What do similar results between BCA and TSA show about Hong Kong pupils and teaching system?
Education authorities release report on performance of Primary Three pupils in revised version of controversial test
The latest results of Primary Three pupils in a revised version of a citywide assessment in Hong Kong are similar to those from the original test, which was criticised for the pressure it placed on children.
On Wednesday, the Examinations and Assessment Authority submitted a report to the Education Bureau. The report covered test results from a total of 150,000 pupils at Primary Three, Primary Six and Form Three levels.
Only Primary Three pupils sat for the Basic Competency Assessment (BCA). The test for Primary Six and Form Three pupils remained in its original form, also known as the Territory-wide System Assessment (TSA).
A bureau spokesman said of the results from all three levels: “Their performance in the three core subjects of Chinese, English and maths continues to be steady.”
The percentage of Primary Three pupils achieving basic competency in the various subjects this year did not vary greatly from results in previous years, despite the BCA being a revised form of the TSA, according to the bureau.
The TSA has long been criticised for causing undue stress on children, as parents have expressed concern about schools drilling pupils for the test.
A trial of the revised TSA was first conducted among some 50 primary schools last year.
For this year, 86.3 per cent of Primary Three pupils reached levels of basic competency in the Chinese language BCA subject, a slight increase of 0.5 percentage points from the trial last year. In 2015 the figure was 86.4 per cent, under the TSA.
Some 81.1 per cent of these pupils achieved basic competency in the English subject for this year’s BCA – identical to the result last year, and an increase of 0.7 percentage points from 2015.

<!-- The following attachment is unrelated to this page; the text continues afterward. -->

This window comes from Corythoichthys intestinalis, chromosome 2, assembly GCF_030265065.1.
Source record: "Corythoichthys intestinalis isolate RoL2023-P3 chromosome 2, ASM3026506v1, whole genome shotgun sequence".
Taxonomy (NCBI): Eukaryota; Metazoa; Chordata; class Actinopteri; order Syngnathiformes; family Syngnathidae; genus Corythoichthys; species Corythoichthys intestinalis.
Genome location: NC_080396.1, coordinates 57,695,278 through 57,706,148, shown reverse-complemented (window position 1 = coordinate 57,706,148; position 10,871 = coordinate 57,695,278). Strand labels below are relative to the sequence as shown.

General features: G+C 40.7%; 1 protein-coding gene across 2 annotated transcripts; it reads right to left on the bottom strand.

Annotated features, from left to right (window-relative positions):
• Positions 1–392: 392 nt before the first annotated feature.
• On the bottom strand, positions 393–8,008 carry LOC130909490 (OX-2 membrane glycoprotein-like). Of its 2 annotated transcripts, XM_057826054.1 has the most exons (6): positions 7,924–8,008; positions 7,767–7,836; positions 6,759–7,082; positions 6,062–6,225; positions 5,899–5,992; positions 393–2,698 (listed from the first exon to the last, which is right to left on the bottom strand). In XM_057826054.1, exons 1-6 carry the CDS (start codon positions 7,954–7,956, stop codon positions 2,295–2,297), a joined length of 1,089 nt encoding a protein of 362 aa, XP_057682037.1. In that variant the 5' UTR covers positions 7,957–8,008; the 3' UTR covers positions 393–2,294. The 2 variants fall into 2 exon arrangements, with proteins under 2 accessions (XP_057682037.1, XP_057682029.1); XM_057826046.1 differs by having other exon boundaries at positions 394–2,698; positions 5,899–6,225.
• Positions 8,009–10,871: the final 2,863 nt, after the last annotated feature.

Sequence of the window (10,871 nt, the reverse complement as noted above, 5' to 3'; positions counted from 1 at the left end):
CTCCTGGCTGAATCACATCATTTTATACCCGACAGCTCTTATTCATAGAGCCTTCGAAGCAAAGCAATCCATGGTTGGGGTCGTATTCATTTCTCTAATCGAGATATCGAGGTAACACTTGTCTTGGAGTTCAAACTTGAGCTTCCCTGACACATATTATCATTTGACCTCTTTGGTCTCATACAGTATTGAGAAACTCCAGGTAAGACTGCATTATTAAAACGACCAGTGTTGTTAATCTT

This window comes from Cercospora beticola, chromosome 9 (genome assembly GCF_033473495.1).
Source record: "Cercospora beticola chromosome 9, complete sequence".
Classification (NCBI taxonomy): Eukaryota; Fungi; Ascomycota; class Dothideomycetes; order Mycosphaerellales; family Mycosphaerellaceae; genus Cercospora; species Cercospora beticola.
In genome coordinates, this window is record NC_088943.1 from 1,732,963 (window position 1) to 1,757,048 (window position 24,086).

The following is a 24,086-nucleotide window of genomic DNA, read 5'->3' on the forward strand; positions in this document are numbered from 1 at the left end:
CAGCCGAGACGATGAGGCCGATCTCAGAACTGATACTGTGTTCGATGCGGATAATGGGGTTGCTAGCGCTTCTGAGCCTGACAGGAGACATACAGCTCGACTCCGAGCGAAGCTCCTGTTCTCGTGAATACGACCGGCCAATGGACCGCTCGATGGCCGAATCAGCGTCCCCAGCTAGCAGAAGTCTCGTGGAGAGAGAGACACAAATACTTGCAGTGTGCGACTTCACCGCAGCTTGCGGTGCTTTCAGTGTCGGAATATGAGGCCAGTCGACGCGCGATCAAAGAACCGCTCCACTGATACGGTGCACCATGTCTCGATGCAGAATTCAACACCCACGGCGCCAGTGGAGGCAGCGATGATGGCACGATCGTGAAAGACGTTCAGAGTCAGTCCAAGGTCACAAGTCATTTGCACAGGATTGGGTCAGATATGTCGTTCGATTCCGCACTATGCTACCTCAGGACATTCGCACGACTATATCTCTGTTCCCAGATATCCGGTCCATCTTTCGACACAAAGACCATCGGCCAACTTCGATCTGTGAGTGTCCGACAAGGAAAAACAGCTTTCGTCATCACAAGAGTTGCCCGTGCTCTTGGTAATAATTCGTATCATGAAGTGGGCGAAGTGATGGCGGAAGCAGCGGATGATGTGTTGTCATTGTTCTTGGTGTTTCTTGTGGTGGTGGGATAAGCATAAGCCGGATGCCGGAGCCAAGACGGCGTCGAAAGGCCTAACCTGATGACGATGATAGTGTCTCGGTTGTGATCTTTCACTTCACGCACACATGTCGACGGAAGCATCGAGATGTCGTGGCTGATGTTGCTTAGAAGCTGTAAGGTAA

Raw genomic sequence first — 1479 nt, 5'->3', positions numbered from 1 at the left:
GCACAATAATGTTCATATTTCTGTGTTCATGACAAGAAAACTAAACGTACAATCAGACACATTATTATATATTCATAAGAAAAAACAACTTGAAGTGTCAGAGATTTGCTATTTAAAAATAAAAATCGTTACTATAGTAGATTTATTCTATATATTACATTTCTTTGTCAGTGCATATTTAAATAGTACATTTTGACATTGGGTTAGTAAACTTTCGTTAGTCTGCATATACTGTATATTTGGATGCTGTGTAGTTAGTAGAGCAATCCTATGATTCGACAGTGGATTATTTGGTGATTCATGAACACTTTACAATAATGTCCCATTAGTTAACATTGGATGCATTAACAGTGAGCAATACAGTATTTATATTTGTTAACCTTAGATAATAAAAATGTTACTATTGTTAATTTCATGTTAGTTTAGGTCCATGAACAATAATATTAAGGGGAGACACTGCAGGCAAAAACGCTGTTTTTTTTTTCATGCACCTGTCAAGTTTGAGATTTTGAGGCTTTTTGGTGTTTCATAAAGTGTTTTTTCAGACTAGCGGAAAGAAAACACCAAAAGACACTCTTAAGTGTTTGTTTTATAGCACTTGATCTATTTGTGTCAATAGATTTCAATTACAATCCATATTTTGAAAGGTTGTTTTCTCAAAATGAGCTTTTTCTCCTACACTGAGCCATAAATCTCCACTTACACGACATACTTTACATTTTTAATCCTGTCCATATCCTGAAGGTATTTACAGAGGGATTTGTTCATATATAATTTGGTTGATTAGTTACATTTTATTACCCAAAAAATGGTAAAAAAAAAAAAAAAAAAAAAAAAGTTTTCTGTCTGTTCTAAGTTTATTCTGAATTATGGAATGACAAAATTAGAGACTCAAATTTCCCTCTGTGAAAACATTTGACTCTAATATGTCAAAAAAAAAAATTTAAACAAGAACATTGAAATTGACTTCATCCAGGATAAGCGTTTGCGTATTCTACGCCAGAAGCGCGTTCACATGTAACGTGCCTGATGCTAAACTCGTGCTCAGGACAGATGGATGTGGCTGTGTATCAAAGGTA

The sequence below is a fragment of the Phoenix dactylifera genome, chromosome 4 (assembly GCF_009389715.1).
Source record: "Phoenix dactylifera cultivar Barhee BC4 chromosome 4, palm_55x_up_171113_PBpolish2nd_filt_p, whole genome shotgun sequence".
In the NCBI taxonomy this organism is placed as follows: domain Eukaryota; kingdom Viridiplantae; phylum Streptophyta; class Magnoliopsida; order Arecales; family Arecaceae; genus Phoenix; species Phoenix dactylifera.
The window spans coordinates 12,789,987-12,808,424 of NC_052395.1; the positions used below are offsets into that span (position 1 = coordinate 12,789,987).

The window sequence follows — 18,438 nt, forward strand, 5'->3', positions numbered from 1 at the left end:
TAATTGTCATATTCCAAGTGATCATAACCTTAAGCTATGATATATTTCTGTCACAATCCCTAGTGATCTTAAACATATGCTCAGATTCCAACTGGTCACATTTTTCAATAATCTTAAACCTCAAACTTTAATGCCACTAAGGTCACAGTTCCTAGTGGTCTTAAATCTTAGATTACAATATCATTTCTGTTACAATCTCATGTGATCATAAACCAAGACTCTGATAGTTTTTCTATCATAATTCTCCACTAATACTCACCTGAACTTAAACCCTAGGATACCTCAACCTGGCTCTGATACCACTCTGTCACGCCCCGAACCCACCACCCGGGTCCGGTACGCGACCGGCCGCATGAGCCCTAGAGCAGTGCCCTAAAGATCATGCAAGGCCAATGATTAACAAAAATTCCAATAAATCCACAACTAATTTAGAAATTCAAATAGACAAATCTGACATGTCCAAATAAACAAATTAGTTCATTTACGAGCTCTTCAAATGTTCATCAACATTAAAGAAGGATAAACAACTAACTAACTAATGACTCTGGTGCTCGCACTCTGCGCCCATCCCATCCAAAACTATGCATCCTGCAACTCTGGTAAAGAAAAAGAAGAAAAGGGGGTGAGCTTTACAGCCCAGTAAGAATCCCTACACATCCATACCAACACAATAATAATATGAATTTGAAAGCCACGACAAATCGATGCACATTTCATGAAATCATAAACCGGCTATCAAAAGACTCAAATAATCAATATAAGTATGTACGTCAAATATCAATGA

For maths, the basic competency results dropped slightly to 88.2 per cent this year from 89.9 last year. But this figure was higher than the 87.6 per cent in 2015.
The bureau did not disclose the number of Primary Three pupils who took part this year, but it stated that more than 470 publicly funded primary schools and more than 20 private schools were involved.
It cited changes in the design of questions as improvements to the latest test.
“Stakeholders generally agree that the enhancements are effective,” the spokesman said.
Hung Wai-shing, principal of SKH Tin Shui Wai Ling Oi Primary School, said the similar percentages of pupils achieving basic competencies in the BCA and TSA showed that teaching standards have remained the same in recent years. “It showed that the overall level of students remained similar and teaching standard has been stable.”
He added that the similar percentages between versions of the test showed that the standard for basic competency had not changed, but just that the revised difficulty levels were taken into account.
“When questions were harder in the past, a pupil might have to score 70 marks, for example, to be seen as reaching basic competency. But with easier questions now, he or she might have to score 90,” Hung said.
Despite easier assessment questions, education sector lawmaker Ip Kin-yuen said drilling for tests still existed in schools. “These exercises carrying model BCA questions may become a daily routine .”
He said the government should conduct a thorough study and consultation to decide whether to proceed with the latest citywide assessment.